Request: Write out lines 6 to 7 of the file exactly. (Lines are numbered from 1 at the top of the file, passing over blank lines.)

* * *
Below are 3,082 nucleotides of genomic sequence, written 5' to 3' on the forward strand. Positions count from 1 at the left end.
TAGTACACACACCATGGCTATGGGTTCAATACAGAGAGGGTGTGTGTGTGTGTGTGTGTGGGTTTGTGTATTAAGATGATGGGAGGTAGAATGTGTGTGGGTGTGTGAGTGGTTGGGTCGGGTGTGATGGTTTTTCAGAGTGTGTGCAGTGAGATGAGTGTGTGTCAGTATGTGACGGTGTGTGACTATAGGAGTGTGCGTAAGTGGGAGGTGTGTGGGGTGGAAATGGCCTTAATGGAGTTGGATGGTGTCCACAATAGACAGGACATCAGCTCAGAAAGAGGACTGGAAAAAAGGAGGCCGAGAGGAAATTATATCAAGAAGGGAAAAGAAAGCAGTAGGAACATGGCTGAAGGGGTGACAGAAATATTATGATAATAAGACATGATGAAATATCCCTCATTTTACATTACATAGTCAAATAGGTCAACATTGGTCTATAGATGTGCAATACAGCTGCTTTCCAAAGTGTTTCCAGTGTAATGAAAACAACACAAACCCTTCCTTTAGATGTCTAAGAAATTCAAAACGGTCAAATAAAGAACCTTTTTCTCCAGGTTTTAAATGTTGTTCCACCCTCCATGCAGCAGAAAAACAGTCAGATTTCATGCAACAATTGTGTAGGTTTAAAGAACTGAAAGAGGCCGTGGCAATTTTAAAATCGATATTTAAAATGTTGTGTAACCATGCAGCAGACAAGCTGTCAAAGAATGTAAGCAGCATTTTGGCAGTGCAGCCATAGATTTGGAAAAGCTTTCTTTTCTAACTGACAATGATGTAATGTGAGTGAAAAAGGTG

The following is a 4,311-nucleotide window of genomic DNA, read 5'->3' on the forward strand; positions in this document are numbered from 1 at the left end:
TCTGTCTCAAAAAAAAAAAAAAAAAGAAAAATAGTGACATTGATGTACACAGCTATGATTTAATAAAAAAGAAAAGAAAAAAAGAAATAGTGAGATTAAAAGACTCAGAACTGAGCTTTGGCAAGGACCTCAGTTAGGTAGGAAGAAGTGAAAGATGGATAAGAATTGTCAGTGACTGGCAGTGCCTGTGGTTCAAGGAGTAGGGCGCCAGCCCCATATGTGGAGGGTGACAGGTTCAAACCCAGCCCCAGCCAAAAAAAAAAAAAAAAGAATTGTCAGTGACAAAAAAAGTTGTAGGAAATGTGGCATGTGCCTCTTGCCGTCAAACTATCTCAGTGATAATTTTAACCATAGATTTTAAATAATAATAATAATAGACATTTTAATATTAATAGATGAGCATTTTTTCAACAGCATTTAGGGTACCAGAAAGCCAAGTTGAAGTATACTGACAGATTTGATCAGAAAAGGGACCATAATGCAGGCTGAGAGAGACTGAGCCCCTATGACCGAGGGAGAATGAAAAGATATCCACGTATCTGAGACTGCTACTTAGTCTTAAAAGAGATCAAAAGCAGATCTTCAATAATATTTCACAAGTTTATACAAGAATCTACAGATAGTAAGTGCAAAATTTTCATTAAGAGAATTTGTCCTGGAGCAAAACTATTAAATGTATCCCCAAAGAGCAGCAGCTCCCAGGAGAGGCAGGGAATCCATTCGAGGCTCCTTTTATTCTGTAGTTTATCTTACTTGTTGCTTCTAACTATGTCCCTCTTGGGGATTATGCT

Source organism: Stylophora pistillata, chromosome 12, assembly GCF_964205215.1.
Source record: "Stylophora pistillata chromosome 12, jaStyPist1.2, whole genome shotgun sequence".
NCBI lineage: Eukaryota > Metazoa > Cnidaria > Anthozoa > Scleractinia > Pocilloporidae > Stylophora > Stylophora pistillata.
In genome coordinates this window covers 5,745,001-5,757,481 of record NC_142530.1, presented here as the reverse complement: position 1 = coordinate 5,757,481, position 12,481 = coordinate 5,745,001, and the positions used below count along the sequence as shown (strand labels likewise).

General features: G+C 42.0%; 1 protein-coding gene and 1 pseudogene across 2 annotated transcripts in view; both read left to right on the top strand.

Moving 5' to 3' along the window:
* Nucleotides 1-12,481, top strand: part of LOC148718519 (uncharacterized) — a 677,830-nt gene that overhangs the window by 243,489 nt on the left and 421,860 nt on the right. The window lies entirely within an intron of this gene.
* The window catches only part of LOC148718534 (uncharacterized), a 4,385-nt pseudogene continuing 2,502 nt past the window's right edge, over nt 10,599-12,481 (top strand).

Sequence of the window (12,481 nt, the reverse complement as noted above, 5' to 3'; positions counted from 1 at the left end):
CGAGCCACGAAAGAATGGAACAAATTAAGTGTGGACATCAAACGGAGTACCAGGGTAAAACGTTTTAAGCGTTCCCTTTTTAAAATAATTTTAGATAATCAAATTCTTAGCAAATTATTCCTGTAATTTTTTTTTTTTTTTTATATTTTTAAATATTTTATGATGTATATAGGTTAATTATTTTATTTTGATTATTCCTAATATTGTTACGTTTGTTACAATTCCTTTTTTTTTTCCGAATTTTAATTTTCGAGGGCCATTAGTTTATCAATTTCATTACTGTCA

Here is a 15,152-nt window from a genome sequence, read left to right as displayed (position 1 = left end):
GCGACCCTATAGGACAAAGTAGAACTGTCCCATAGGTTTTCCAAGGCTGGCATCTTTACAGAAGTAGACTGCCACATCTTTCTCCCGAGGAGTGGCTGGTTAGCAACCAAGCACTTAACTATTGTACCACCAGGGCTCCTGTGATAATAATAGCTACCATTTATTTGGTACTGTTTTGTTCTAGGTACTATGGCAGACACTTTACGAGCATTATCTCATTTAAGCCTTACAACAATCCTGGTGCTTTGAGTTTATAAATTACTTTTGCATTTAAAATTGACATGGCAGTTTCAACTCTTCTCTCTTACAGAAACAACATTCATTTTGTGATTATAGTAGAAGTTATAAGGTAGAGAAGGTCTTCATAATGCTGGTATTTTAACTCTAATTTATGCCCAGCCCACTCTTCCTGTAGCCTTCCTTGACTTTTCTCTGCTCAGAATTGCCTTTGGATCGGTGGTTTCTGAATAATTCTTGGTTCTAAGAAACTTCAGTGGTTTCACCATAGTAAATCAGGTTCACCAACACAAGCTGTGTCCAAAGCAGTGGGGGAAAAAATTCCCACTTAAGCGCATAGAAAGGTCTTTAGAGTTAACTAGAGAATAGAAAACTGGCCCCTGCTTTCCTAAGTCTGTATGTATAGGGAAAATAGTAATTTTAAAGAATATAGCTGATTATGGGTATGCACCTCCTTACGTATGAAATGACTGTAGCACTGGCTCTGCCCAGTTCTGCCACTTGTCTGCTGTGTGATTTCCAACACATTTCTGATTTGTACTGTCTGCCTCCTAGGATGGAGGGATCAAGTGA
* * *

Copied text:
Source record: "Stylophora pistillata chromosome 12, jaStyPist1.2, whole genome shotgun sequence".
NCBI lineage: Eukaryota > Metazoa > Cnidaria > Anthozoa > Scleractinia > Pocilloporidae > Stylophora > Stylophora pistillata.